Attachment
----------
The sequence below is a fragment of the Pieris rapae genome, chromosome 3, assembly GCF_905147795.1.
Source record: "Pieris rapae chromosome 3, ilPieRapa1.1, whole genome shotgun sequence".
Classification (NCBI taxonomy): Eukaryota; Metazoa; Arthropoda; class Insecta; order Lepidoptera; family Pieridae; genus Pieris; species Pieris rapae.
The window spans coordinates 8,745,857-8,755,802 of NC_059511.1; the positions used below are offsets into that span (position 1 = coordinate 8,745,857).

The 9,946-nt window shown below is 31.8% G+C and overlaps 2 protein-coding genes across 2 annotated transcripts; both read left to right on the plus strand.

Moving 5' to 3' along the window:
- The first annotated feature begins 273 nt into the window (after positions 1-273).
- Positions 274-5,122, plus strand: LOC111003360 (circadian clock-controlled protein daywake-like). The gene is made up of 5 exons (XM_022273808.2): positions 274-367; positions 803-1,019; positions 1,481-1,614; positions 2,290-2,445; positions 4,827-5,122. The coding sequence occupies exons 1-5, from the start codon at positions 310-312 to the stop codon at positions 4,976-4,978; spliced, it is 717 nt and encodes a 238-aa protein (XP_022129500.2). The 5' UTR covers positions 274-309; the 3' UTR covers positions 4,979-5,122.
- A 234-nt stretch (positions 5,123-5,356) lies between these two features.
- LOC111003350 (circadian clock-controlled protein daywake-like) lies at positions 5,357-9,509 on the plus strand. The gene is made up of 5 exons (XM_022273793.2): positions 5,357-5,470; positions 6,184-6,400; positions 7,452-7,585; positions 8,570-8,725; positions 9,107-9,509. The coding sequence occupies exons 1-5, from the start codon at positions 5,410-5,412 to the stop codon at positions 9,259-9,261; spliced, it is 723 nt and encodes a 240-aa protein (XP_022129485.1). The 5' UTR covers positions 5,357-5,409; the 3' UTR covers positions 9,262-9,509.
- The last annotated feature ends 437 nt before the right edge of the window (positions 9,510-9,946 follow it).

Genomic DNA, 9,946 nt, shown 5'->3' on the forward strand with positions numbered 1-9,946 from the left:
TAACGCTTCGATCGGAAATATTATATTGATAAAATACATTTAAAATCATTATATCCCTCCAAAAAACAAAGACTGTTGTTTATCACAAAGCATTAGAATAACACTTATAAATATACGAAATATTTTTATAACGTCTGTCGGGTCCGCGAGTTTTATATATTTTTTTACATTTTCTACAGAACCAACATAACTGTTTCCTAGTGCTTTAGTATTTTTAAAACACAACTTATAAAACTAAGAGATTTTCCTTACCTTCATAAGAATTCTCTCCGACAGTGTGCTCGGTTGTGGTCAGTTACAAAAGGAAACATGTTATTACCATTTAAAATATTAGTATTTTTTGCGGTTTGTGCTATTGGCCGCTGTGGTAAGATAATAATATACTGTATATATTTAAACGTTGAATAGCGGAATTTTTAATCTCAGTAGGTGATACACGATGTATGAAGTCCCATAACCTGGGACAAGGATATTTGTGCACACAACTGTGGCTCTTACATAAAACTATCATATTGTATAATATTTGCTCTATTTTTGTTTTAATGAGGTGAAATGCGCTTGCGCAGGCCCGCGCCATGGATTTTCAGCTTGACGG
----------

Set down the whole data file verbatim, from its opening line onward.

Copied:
The sequence below is a fragment of the Pieris rapae genome, chromosome 3, assembly GCF_905147795.1.
Source record: "Pieris rapae chromosome 3, ilPieRapa1.1, whole genome shotgun sequence".
Classification (NCBI taxonomy): Eukaryota; Metazoa; Arthropoda; class Insecta; order Lepidoptera; family Pieridae; genus Pieris; species Pieris rapae.
The window spans coordinates 8,745,857-8,755,802 of NC_059511.1; the positions used below are offsets into that span (position 1 = coordinate 8,745,857).

The 9,946-nt window shown below is 31.8% G+C and overlaps 2 protein-coding genes across 2 annotated transcripts; both read left to right on the plus strand.

Moving 5' to 3' along the window:
- The first annotated feature begins 273 nt into the window (after positions 1-273).
- Positions 274-5,122, plus strand: LOC111003360 (circadian clock-controlled protein daywake-like). The gene is made up of 5 exons (XM_022273808.2): positions 274-367; positions 803-1,019; positions 1,481-1,614; positions 2,290-2,445; positions 4,827-5,122. The coding sequence occupies exons 1-5, from the start codon at positions 310-312 to the stop codon at positions 4,976-4,978; spliced, it is 717 nt and encodes a 238-aa protein (XP_022129500.2). The 5' UTR covers positions 274-309; the 3' UTR covers positions 4,979-5,122.
- A 234-nt stretch (positions 5,123-5,356) lies between these two features.
- LOC111003350 (circadian clock-controlled protein daywake-like) lies at positions 5,357-9,509 on the plus strand. The gene is made up of 5 exons (XM_022273793.2): positions 5,357-5,470; positions 6,184-6,400; positions 7,452-7,585; positions 8,570-8,725; positions 9,107-9,509. The coding sequence occupies exons 1-5, from the start codon at positions 5,410-5,412 to the stop codon at positions 9,259-9,261; spliced, it is 723 nt and encodes a 240-aa protein (XP_022129485.1). The 5' UTR covers positions 5,357-5,409; the 3' UTR covers positions 9,262-9,509.
- The last annotated feature ends 437 nt before the right edge of the window (positions 9,510-9,946 follow it).

Genomic DNA, 9,946 nt, shown 5'->3' on the forward strand with positions numbered 1-9,946 from the left:
TAACGCTTCGATCGGAAATATTATATTGATAAAATACATTTAAAATCATTATATCCCTCCAAAAAACAAAGACTGTTGTTTATCACAAAGCATTAGAATAACACTTATAAATATACGAAATATTTTTATAACGTCTGTCGGGTCCGCGAGTTTTATATATTTTTTTACATTTTCTACAGAACCAACATAACTGTTTCCTAGTGCTTTAGTATTTTTAAAACACAACTTATAAAACTAAGAGATTTTCCTTACCTTCATAAGAATTCTCTCCGACAGTGTGCTCGGTTGTGGTCAGTTACAAAAGGAAACATGTTATTACCATTTAAAATATTAGTATTTTTTGCGGTTTGTGCTATTGGCCGCTGTGGTAAGATAATAATATACTGTATATATTTAAACGTTGAATAGCGGAATTTTTAATCTCAGTAGGTGATACACGATGTATGAAGTCCCATAACCTGGGACAAGGATATTTGTGCACACAACTGTGGCTCTTACATAAAACTATCATATTGTATAATATTTGCTCTATTTTTGTTTTAATGAGGTGAAATGCGCTTGCGCAGGCCCGCGCCATGGATTTTCAGCTTGACGG